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That's a good point, but: my class is performing the allocation of memory in main thread (the thread where user calls exposed method). Mentioned try-catch should be in another thread. There is some probability (actually really low) that a new thread will never start. That's why I'm thinking about finalization. –  xenn_33 Jul 17 '10 at 19:29
@xenn_33, if the thread never starts then it might be better to have a background thread thread the walks the dictionary and releases any "orphaned" allocations, so if you allocated memory for a thread and the thread never picked it up after a certain amount of time, or something similar. Are you allocating the memory then passing it to the new thread? If so, why not have the new thread request the memory that way you know the thread started and the finally block in the thread can take reponsibility for freeing the memory it asked for. –  Chris Taylor Jul 17 '10 at 19:35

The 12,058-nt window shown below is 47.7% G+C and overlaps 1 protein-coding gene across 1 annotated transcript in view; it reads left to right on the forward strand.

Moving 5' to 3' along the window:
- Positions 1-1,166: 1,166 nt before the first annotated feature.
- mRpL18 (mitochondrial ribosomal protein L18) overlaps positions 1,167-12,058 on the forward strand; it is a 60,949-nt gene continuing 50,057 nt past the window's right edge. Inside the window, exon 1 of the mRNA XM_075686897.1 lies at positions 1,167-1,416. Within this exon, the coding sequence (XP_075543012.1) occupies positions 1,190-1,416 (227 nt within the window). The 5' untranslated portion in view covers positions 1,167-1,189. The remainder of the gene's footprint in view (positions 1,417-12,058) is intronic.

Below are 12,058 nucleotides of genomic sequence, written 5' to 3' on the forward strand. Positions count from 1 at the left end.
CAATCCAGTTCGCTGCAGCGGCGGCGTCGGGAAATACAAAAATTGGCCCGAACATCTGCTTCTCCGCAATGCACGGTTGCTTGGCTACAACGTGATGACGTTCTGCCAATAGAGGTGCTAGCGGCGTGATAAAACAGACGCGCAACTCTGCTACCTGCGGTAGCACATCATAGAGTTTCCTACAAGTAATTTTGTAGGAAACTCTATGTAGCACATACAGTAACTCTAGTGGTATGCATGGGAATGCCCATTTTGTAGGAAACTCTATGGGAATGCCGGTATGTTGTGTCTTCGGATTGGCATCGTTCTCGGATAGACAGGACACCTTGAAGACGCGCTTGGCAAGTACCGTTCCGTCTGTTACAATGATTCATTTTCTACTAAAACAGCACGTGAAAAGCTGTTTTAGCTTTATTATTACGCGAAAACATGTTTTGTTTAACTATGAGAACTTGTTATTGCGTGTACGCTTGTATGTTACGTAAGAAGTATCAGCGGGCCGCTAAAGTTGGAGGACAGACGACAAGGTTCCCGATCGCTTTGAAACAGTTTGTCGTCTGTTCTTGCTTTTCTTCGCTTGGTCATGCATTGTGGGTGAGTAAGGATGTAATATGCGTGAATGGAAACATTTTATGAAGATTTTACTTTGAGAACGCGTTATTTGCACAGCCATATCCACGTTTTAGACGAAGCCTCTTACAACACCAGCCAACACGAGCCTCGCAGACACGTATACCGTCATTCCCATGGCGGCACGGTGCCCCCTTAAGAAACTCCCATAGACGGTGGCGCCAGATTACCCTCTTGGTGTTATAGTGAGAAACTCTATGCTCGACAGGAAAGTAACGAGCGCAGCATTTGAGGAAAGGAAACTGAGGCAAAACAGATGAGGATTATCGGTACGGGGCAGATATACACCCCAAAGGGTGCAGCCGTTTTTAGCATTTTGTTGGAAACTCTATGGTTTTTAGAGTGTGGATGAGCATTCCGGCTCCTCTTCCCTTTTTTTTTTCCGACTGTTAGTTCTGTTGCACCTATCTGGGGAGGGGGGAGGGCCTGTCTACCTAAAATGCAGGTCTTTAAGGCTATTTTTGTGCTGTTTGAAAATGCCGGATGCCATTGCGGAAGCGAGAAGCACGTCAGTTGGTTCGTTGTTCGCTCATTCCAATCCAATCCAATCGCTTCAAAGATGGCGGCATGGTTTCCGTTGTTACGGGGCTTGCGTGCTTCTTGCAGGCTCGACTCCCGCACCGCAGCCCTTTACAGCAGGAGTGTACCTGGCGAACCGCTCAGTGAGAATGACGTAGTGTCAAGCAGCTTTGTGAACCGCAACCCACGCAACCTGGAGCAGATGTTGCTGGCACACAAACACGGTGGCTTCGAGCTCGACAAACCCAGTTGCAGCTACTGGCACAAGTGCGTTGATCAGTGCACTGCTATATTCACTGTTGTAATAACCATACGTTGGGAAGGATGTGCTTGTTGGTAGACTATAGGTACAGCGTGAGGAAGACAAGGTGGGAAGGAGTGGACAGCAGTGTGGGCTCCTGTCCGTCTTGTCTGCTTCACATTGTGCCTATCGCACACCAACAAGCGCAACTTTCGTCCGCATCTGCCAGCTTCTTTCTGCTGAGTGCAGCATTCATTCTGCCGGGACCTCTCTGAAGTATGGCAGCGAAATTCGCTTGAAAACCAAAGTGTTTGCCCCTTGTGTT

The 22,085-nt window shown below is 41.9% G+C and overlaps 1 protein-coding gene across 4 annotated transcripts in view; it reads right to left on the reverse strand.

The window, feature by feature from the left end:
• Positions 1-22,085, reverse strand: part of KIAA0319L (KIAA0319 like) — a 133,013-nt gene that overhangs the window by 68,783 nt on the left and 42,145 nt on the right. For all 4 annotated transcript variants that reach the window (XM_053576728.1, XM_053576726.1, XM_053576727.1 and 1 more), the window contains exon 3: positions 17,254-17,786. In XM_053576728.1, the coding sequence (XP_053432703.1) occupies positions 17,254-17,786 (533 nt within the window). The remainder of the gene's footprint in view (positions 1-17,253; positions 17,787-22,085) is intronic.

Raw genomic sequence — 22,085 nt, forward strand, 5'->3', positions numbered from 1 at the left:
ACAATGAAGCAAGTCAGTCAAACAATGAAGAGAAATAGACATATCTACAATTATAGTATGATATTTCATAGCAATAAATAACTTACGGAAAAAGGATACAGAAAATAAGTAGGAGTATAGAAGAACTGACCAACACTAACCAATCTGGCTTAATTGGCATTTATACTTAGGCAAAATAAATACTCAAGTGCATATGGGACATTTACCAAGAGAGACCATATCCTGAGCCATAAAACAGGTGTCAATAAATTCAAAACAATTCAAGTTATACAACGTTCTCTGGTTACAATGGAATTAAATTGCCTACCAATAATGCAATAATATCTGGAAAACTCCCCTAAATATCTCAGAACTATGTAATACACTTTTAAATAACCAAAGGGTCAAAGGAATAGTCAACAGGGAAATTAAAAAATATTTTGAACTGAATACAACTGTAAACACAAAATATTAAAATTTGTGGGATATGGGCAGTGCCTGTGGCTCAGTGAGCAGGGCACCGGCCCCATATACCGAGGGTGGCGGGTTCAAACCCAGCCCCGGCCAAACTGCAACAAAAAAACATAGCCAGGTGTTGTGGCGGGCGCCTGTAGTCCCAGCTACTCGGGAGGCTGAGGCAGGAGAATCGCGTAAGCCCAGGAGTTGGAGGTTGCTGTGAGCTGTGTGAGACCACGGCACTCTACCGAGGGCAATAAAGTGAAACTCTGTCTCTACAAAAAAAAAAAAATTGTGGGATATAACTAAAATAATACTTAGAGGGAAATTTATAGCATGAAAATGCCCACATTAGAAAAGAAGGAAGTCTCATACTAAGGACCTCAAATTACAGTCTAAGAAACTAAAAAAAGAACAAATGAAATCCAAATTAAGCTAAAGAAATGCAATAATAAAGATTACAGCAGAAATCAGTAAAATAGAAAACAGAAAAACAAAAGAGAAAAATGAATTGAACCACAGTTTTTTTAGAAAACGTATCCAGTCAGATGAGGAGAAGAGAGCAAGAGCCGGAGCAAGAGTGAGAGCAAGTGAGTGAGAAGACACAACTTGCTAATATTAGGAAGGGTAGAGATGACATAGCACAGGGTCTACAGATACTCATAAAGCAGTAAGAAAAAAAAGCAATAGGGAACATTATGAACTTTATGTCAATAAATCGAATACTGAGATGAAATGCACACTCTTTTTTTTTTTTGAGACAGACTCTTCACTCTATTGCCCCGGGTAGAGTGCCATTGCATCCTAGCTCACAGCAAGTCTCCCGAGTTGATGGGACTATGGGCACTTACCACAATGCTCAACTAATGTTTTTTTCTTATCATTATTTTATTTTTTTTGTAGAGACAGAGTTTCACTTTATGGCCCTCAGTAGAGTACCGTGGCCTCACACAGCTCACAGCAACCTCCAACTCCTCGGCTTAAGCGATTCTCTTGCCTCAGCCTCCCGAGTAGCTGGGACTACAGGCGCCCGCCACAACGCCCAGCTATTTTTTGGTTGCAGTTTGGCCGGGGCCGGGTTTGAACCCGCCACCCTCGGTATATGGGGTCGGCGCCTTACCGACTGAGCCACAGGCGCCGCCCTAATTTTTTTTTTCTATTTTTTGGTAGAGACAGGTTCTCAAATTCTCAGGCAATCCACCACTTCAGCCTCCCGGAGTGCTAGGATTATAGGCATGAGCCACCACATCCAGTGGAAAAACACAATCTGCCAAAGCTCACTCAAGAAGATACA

Yup, you're right about the proper place for allocation. But I was worrying regarding finalizers only for the case when my new spawned thread will be crashed due to OutOfMemory, ThreadAbort and other exceptions. –  xenn_33 Jul 17 '10 at 19:39
@xenn_33, fot ThreadAbortException the runtime will execute all finally blocks, so you should be fine on that one. In the case of OutOfMemoryExceptions, I guess at that point you would probably want to save what you can an exit the application in which case the process will be cleaned up anyway. –  Chris Taylor Jul 17 '10 at 19:50